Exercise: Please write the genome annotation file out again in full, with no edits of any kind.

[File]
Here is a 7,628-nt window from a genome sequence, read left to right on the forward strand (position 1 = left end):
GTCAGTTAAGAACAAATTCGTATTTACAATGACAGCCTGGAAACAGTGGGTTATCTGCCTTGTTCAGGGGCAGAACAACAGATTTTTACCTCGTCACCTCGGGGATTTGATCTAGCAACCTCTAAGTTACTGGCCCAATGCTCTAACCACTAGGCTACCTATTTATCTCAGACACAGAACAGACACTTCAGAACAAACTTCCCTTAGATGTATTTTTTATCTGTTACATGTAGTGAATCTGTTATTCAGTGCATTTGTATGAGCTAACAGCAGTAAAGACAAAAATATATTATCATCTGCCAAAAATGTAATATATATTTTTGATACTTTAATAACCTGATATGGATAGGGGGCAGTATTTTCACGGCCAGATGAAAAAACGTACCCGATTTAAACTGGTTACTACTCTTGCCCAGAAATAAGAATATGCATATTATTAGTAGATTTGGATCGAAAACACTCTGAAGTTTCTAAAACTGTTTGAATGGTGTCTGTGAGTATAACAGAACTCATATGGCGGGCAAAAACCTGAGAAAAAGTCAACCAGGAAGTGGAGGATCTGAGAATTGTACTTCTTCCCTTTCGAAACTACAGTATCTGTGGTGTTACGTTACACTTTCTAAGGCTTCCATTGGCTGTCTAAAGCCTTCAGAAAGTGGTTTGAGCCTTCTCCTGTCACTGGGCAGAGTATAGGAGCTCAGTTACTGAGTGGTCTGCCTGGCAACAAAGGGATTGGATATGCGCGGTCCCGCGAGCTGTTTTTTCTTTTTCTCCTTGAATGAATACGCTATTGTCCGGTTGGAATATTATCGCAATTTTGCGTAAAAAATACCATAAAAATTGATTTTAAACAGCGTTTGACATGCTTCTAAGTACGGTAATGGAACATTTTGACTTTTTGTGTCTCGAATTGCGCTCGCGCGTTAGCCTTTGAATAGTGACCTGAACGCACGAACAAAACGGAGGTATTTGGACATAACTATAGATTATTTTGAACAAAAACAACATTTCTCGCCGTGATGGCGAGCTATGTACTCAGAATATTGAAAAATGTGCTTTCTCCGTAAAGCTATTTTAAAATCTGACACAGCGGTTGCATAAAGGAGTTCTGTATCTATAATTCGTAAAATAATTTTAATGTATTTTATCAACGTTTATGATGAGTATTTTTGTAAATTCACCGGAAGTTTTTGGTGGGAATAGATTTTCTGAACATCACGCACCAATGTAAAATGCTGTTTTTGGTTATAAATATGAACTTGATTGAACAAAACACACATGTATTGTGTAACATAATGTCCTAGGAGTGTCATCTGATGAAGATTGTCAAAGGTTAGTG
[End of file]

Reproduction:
Here is a 7,628-nt window from a genome sequence, read left to right on the forward strand (position 1 = left end):
GTCAGTTAAGAACAAATTCGTATTTACAATGACAGCCTGGAAACAGTGGGTTATCTGCCTTGTTCAGGGGCAGAACAACAGATTTTTACCTCGTCACCTCGGGGATTTGATCTAGCAACCTCTAAGTTACTGGCCCAATGCTCTAACCACTAGGCTACCTATTTATCTCAGACACAGAACAGACACTTCAGAACAAACTTCCCTTAGATGTATTTTTTATCTGTTACATGTAGTGAATCTGTTATTCAGTGCATTTGTATGAGCTAACAGCAGTAAAGACAAAAATATATTATCATCTGCCAAAAATGTAATATATATTTTTGATACTTTAATAACCTGATATGGATAGGGGGCAGTATTTTCACGGCCAGATGAAAAAACGTACCCGATTTAAACTGGTTACTACTCTTGCCCAGAAATAAGAATATGCATATTATTAGTAGATTTGGATCGAAAACACTCTGAAGTTTCTAAAACTGTTTGAATGGTGTCTGTGAGTATAACAGAACTCATATGGCGGGCAAAAACCTGAGAAAAAGTCAACCAGGAAGTGGAGGATCTGAGAATTGTACTTCTTCCCTTTCGAAACTACAGTATCTGTGGTGTTACGTTACACTTTCTAAGGCTTCCATTGGCTGTCTAAAGCCTTCAGAAAGTGGTTTGAGCCTTCTCCTGTCACTGGGCAGAGTATAGGAGCTCAGTTACTGAGTGGTCTGCCTGGCAACAAAGGGATTGGATATGCGCGGTCCCGCGAGCTGTTTTTTCTTTTTCTCCTTGAATGAATACGCTATTGTCCGGTTGGAATATTATCGCAATTTTGCGTAAAAAATACCATAAAAATTGATTTTAAACAGCGTTTGACATGCTTCTAAGTACGGTAATGGAACATTTTGACTTTTTGTGTCTCGAATTGCGCTCGCGCGTTAGCCTTTGAATAGTGACCTGAACGCACGAACAAAACGGAGGTATTTGGACATAACTATAGATTATTTTGAACAAAAACAACATTTCTCGCCGTGATGGCGAGCTATGTACTCAGAATATTGAAAAATGTGCTTTCTCCGTAAAGCTATTTTAAAATCTGACACAGCGGTTGCATAAAGGAGTTCTGTATCTATAATTCGTAAAATAATTTTAATGTATTTTATCAACGTTTATGATGAGTATTTTTGTAAATTCACCGGAAGTTTTTGGTGGGAATAGATTTTCTGAACATCACGCACCAATGTAAAATGCTGTTTTTGGTTATAAATATGAACTTGATTGAACAAAACACACATGTATTGTGTAACATAATGTCCTAGGAGTGTCATCTGATGAAGATTGTCAAAGGTTAGTG